Targeting Rafah could lead to genocide, UN aid agency warns — Global Issues

“Any ground operation More suffering and death.” For the 1.2 million Palestinians displaced in and around the southernmost city on the Strip, tea Spokesman Jens Raake told reporters in Geneva.

Echoing these concerns, the United Nations World Health Organization (who) said “stop-gap” emergency plans were in place in case a full-scale military invasion actually occurred, but they were not enough to prevent Gaza’s humanitarian disaster from worsening.

band aid plan

“This contingency plan is a Band-Aid. It will absolutely not prevent the significant additional mortality and morbidity that is expected to be caused by military operations,” said Rick, WHO Representative for the Occupied Palestinian Territories.・Dr. Pieperkorn said.

Speaking by video link from Jerusalem, the WHO medic said the military operation would cause a new wave of displacement, further increase overcrowding and reduce access to essential food, water and sanitation, adding: “There is no doubt that There will be an increase in the number of (disease) outbreaks,” he warned.

“Ailing health systems will not be able to withstand the potential scale of disruption that an invasion would cause,” Dr. Pieperkorn argued.

WHO officials said the deteriorating security situation could significantly impede the movement of food, water and medical supplies to Gaza via the border.

Twelve of the Gaza Strip’s 36 hospitals and 88 primary hospitals in the enclave have been destroyed after nearly seven months of heavy shelling by Israel, sparked by an Oct. 7 Hamas-led terrorist attack in southern Israel. Only 22 of the medical facilities are currently “partially functional”. United Nations Health Agency.

Dialysis under threat

These include Najjar Hospital in Rafah, which is providing dialysis treatment to hundreds of people, explained Dr. Ahmed Dahir, WHO team leader in the Gaza Strip.

“The health care system is barely surviving… If the surgeries are done[in Israel]and the population and patients no longer have access to these hospitals, what will happen to these patients? It will ultimately be a disaster. .”

Despite food availability and diversity in Gaza having “slightly improved” in recent weeks, Dr Pieperkorn said the immediate threat of acute malnutrition for the enclave’s most vulnerable people has receded. He denied any suggestion that he had done so.

“The effects will be felt for years to come,” the WHO official continued, noting that 30 children are now reportedly dying from diseases related to malnutrition.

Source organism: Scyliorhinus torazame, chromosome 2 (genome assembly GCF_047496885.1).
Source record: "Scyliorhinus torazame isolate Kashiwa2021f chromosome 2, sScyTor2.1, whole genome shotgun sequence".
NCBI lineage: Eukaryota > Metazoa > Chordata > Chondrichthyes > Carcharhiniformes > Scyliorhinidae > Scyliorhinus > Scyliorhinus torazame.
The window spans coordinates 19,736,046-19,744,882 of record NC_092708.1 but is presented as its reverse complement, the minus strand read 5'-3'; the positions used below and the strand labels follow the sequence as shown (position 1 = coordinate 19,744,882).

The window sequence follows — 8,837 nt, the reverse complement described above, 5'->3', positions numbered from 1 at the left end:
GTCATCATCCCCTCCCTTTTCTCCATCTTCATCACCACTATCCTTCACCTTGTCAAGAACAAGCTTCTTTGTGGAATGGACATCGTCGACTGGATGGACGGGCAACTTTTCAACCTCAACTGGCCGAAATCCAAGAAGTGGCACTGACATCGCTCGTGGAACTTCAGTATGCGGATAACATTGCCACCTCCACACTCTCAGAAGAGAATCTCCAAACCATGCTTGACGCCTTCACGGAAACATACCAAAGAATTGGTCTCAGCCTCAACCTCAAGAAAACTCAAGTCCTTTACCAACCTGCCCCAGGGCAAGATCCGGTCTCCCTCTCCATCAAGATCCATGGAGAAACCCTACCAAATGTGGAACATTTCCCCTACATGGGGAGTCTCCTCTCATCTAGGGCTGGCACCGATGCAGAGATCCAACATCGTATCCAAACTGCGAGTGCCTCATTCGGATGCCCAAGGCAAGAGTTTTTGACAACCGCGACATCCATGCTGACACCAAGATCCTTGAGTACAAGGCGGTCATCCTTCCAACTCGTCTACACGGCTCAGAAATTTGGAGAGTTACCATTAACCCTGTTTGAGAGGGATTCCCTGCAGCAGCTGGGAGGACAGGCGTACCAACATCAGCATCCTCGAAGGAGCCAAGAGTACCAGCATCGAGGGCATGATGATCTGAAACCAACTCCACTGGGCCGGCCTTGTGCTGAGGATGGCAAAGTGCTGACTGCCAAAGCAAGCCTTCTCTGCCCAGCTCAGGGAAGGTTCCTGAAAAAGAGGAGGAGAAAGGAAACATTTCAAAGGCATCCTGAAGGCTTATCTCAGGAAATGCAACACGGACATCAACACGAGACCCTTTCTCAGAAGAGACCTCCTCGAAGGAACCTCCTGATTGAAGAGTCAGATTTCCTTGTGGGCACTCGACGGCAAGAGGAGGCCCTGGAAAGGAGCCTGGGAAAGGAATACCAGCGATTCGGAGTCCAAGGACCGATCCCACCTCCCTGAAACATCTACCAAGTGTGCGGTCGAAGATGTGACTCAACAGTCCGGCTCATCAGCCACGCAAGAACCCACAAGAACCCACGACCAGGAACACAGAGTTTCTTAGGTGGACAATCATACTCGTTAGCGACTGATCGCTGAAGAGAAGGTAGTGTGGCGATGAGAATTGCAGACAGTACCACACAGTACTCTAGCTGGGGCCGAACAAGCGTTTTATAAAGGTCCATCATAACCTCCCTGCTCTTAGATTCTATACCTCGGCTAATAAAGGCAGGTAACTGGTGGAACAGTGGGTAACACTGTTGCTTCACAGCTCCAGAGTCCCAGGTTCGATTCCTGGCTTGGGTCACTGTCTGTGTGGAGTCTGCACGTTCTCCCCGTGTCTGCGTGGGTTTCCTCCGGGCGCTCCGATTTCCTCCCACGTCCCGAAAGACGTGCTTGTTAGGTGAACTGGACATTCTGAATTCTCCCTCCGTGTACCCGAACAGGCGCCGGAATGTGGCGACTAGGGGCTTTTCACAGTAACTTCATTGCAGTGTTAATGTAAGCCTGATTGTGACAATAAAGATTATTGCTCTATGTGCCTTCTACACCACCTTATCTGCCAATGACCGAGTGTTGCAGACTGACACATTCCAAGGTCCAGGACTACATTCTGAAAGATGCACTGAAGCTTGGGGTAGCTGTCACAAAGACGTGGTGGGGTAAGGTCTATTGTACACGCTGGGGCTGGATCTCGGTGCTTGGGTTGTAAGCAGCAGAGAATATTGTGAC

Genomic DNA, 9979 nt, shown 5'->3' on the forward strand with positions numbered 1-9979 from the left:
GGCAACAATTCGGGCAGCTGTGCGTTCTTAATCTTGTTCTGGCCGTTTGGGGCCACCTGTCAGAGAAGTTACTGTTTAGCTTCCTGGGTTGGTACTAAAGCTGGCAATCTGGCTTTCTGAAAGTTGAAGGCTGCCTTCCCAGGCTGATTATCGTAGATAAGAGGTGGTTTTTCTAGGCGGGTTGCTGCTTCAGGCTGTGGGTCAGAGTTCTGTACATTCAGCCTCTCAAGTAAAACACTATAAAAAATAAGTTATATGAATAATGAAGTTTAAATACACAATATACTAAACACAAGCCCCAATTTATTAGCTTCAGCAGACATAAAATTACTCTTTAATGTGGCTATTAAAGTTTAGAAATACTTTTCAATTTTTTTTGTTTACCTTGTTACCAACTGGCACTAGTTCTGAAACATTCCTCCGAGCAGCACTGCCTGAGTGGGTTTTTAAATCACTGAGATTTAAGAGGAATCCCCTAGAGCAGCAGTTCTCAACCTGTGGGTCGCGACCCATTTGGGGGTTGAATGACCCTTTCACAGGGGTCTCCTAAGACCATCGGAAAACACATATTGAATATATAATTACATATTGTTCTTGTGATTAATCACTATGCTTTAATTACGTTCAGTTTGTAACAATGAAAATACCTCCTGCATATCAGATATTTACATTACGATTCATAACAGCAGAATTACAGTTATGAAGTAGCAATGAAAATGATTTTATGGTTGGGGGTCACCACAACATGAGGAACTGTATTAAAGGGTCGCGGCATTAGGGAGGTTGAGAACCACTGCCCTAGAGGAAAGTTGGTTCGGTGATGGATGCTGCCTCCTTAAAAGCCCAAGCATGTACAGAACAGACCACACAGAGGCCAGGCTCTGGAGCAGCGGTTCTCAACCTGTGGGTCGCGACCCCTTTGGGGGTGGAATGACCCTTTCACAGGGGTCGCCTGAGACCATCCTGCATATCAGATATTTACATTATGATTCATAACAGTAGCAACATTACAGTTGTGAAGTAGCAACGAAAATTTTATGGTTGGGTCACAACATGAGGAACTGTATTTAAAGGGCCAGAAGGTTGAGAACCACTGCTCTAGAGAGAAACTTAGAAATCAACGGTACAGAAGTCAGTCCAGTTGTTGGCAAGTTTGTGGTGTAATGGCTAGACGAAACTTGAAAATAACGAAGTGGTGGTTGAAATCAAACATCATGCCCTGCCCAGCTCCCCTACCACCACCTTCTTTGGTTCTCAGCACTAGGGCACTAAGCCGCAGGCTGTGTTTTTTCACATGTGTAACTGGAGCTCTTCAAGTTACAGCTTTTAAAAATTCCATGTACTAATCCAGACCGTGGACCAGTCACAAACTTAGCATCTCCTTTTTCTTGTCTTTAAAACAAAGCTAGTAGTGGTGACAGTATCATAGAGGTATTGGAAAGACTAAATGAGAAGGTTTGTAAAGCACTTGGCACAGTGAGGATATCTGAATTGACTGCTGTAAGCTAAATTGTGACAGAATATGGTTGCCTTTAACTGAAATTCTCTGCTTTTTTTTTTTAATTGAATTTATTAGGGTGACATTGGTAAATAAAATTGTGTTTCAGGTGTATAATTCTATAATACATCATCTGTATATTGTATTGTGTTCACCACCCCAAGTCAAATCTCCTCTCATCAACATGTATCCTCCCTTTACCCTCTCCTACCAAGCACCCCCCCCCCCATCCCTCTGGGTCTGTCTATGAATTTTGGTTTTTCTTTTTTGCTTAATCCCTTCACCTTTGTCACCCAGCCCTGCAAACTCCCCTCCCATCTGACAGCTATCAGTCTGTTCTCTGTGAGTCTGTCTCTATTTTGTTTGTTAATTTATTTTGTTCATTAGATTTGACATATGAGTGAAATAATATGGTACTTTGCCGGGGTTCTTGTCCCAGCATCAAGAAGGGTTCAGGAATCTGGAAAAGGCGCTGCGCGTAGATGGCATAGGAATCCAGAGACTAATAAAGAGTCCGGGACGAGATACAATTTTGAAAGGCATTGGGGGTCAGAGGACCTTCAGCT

Dr. Pieperkorn argues that the food insecurity-related deaths that Gazans have endured could have been completely prevented, pointing out that poultry and fishing production, as well as “no longer exists…for us.” He pointed out the widespread destruction of vegetable and fruit cultivation. There should not be any level of malnutrition at this location. ”

As part of the United Nations emergency response, WHO and partners are establishing a new field hospital in Al Mawashi, Rafah.

supply line

A large warehouse has also been built in the central city of Deir al-Balah, from which WHO is moving supplies to Khan Yunis, the central region, and northern Gaza.

Further supplies have also been pre-positioned at Al-Aqsa Hospital in Deir Al-Balah and the European Gaza Hospital near Khan Yunis in the south.

Also in Khan Younis, the Nasser Medical Complex has been renovated to provide a “basic package of medical services” and has now completed essential equipment cleaning and inspection.

Nine out of 10 operating theaters are operational and emergency medical teams are preparing to work there with national staff, the WHO said.

pre-positioning key

WHO and partners are also establishing additional primary health centers and health hubs in the country. Khan Yunis and central areaIt also pre-positions medical supplies to enable these facilities to detect and treat communicable and non-communicable diseases and manage wounds.

in the norththe United Nations health agency is helping improve services at Al Ahly, Kamal Adwan and Al Awda hospitals by deploying emergency medical teams and pre-positioning supplies.

“Plans are also being developed to support the rebuilding of patient-friendly hospitals with a focus on pediatric services and the expansion of primary health care centers and medical hubs,” the WHO reported.


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